Controlling tuberculosis? Evidence from the first community-wide health experiment
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This paper studies the immediate and long-run health effects of the first community-based health intervention in the world – the Framingham Health and Tuberculosis Demonstration, 1917–1923. The official evaluation committee and the historical narrative suggest that the Demonstration was highly successful in controlling tuberculosis and reducing mortality. Using newly digitized annual cause-of-death data for municipalities in Massachusetts, 1901–1934, and different empirical strategies, we find little evidence to support this positive assessment. Although we find that the Demonstration increased the identification of new TB case, this did not translate into reductions in tuberculosis mortality, total mortality, or infant mortality. This evidence contributes to an ongoing debate on whether public health interventions mattered for the historical decline in (tuberculosis) mortality prior to modern medicine and may help us to understand how to lower the burden of tuberculosis in the developing world today.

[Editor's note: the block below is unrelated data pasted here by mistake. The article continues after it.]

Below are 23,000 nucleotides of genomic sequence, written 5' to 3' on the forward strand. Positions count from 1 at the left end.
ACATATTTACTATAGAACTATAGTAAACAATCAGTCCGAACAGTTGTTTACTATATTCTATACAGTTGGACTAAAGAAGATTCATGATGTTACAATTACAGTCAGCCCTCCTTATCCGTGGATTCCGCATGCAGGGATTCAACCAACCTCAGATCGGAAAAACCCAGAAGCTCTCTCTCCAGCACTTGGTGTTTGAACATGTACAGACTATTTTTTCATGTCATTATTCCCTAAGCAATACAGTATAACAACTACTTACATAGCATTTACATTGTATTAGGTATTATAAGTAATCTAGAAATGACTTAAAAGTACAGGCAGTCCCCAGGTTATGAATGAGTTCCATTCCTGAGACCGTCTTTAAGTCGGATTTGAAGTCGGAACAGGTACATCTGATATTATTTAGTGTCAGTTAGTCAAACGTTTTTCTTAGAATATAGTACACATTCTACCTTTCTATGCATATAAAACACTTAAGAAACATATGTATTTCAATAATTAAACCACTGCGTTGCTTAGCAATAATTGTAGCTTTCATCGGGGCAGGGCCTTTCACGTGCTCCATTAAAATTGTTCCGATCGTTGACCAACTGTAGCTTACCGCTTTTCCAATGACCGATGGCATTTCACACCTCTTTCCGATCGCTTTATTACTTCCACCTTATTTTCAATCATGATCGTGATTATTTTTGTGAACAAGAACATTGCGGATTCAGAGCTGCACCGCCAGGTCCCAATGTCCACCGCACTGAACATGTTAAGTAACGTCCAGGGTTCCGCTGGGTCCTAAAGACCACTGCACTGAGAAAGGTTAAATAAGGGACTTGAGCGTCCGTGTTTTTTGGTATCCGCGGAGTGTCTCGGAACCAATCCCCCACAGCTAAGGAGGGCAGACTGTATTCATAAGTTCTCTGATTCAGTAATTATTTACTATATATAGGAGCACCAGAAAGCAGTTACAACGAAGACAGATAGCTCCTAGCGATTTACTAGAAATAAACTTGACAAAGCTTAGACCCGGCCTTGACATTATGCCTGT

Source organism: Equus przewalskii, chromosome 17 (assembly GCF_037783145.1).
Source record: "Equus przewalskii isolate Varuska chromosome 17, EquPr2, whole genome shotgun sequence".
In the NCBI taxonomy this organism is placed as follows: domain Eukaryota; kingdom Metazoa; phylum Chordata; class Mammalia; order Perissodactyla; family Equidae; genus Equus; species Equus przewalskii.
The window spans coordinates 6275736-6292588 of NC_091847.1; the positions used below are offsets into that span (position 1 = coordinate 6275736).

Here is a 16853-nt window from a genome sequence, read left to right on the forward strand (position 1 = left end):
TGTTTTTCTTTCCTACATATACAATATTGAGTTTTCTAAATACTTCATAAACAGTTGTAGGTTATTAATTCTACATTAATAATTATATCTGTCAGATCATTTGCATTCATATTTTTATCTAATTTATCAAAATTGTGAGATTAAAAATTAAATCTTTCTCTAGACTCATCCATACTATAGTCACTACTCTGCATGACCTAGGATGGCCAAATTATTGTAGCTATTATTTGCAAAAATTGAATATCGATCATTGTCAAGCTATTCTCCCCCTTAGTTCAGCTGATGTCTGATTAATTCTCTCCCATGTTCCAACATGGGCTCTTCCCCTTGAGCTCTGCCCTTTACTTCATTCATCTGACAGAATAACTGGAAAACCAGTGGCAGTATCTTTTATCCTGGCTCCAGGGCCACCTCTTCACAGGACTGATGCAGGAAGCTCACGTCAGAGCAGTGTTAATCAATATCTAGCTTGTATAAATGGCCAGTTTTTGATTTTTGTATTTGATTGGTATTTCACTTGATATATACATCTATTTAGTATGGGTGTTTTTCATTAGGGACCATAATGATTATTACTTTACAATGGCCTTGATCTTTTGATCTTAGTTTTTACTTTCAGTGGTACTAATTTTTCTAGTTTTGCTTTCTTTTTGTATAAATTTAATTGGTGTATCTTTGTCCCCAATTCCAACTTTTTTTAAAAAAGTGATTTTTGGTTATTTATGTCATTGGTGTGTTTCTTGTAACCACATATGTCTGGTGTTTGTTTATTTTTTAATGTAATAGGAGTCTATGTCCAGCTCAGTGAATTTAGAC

|Tidsskrift||Journal of Development Economics|
|Status||Udgivet - sep. 2020|
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